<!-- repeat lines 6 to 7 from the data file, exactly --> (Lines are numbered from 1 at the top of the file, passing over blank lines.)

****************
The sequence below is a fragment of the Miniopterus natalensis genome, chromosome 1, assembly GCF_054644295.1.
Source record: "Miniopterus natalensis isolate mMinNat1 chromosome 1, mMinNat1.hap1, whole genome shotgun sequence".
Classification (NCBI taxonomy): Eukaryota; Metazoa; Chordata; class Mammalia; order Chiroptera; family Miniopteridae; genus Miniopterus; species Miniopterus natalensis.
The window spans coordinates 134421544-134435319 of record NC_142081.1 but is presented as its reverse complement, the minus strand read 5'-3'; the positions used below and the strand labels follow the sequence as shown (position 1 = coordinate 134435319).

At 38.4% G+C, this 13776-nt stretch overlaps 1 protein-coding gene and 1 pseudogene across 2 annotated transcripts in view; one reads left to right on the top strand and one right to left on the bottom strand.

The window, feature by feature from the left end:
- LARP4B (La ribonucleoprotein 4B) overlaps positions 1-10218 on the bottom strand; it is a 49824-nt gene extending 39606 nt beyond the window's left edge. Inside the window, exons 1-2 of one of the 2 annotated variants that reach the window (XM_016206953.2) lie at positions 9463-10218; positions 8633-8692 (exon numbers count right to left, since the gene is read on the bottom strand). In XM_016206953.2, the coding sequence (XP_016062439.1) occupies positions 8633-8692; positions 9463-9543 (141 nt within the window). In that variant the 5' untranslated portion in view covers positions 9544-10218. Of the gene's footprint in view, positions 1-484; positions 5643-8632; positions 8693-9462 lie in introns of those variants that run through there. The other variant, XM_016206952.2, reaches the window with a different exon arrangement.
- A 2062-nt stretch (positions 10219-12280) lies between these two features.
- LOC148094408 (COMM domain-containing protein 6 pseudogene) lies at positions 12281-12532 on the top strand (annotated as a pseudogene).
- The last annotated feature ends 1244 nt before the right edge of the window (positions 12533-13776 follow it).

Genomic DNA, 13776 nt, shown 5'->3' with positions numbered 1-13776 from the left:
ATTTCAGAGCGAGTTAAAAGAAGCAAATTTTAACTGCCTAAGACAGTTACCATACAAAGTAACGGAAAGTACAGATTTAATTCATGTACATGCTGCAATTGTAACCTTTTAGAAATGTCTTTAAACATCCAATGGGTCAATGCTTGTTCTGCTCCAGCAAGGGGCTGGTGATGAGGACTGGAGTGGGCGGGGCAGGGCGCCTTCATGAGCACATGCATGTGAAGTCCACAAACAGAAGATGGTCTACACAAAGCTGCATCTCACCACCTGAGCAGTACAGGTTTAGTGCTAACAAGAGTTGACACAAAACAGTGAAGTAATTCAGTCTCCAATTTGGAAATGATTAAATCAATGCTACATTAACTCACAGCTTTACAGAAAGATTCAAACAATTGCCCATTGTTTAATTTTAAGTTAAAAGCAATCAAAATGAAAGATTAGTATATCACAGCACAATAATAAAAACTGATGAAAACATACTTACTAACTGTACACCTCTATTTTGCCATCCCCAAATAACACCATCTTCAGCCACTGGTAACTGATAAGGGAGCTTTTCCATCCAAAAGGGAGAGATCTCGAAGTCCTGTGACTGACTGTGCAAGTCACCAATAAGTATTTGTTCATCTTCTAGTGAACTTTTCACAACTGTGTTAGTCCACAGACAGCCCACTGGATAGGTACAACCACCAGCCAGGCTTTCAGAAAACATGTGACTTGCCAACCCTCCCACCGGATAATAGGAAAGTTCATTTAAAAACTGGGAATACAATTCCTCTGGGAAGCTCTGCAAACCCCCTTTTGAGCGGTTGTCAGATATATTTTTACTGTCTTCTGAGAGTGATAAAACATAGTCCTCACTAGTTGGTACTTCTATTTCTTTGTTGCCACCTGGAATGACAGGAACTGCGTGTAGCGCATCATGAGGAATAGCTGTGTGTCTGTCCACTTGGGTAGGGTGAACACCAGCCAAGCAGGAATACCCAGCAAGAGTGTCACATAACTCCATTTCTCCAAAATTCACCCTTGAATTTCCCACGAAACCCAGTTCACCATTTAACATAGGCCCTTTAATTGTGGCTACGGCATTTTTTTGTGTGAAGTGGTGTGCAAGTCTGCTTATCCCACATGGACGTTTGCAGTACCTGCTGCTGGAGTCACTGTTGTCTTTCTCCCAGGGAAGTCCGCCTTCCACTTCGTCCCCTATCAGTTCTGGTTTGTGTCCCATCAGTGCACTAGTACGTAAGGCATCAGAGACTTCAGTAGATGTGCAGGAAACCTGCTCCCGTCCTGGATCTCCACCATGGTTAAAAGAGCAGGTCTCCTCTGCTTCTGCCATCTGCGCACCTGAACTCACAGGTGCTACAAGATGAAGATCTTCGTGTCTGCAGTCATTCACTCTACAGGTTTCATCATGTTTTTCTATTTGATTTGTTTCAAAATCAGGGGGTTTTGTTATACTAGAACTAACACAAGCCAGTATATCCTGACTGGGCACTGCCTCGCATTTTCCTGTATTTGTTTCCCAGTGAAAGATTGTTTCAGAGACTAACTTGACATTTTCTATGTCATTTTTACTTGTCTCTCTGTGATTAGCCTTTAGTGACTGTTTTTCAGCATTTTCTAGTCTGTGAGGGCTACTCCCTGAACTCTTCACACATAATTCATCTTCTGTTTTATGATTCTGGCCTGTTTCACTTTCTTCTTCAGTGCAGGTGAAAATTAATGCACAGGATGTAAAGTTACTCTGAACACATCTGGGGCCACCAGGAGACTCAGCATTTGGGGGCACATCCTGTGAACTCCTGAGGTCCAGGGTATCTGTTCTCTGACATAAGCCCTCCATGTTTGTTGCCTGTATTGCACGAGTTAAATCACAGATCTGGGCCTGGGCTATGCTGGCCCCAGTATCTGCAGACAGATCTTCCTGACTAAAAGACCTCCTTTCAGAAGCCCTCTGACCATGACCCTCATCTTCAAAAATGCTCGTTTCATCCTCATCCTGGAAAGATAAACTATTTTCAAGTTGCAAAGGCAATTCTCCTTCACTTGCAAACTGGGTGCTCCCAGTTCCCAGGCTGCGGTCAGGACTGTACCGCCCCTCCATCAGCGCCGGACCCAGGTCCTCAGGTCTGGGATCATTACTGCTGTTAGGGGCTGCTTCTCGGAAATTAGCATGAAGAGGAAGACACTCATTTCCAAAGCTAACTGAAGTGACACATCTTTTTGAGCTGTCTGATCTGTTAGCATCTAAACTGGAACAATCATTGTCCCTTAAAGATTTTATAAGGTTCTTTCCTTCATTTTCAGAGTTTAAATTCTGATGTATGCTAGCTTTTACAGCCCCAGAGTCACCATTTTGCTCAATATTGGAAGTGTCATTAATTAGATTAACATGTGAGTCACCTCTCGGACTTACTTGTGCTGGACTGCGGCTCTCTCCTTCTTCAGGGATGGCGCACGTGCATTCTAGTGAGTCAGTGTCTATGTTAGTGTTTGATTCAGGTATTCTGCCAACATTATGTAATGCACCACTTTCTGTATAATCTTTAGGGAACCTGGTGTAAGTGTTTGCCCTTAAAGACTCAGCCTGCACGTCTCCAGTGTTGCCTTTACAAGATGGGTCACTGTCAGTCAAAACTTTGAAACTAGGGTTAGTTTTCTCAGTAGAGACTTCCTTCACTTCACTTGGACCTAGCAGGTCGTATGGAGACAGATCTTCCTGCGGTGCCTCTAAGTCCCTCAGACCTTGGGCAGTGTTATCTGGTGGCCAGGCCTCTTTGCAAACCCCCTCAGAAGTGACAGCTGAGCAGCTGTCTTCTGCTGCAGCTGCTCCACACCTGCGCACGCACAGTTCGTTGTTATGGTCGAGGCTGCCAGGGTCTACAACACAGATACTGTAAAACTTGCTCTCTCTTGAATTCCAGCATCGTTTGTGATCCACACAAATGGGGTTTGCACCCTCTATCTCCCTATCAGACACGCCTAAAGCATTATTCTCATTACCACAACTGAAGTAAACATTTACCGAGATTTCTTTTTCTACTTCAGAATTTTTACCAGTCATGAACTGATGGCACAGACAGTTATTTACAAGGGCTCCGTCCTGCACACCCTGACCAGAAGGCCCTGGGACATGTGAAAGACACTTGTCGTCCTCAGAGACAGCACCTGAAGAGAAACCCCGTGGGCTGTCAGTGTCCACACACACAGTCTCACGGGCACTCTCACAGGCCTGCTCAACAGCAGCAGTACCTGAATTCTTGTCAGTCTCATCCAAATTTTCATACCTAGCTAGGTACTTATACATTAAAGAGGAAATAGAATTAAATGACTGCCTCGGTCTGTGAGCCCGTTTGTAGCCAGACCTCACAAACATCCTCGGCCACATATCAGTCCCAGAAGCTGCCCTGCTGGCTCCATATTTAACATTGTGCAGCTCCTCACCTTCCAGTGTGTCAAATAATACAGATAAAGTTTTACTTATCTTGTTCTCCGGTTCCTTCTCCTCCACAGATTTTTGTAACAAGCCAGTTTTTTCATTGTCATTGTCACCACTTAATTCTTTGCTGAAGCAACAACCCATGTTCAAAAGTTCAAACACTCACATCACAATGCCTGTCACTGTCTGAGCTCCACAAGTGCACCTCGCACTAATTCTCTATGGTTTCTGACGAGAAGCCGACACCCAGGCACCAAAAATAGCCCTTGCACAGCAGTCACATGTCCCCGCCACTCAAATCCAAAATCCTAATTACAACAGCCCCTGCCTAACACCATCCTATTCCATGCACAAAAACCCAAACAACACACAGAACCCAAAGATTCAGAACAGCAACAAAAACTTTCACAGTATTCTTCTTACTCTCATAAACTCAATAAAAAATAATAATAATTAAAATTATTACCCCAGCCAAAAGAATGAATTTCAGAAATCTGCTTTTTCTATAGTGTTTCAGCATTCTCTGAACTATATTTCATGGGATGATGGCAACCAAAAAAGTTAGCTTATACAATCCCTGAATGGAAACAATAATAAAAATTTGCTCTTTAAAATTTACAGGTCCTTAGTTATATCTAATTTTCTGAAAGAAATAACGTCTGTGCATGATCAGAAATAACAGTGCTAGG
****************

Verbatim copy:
The window, feature by feature from the left end:
- LARP4B (La ribonucleoprotein 4B) overlaps positions 1-10218 on the bottom strand; it is a 49824-nt gene extending 39606 nt beyond the window's left edge. Inside the window, exons 1-2 of one of the 2 annotated variants that reach the window (XM_016206953.2) lie at positions 9463-10218; positions 8633-8692 (exon numbers count right to left, since the gene is read on the bottom strand). In XM_016206953.2, the coding sequence (XP_016062439.1) occupies positions 8633-8692; positions 9463-9543 (141 nt within the window). In that variant the 5' untranslated portion in view covers positions 9544-10218. Of the gene's footprint in view, positions 1-484; positions 5643-8632; positions 8693-9462 lie in introns of those variants that run through there. The other variant, XM_016206952.2, reaches the window with a different exon arrangement.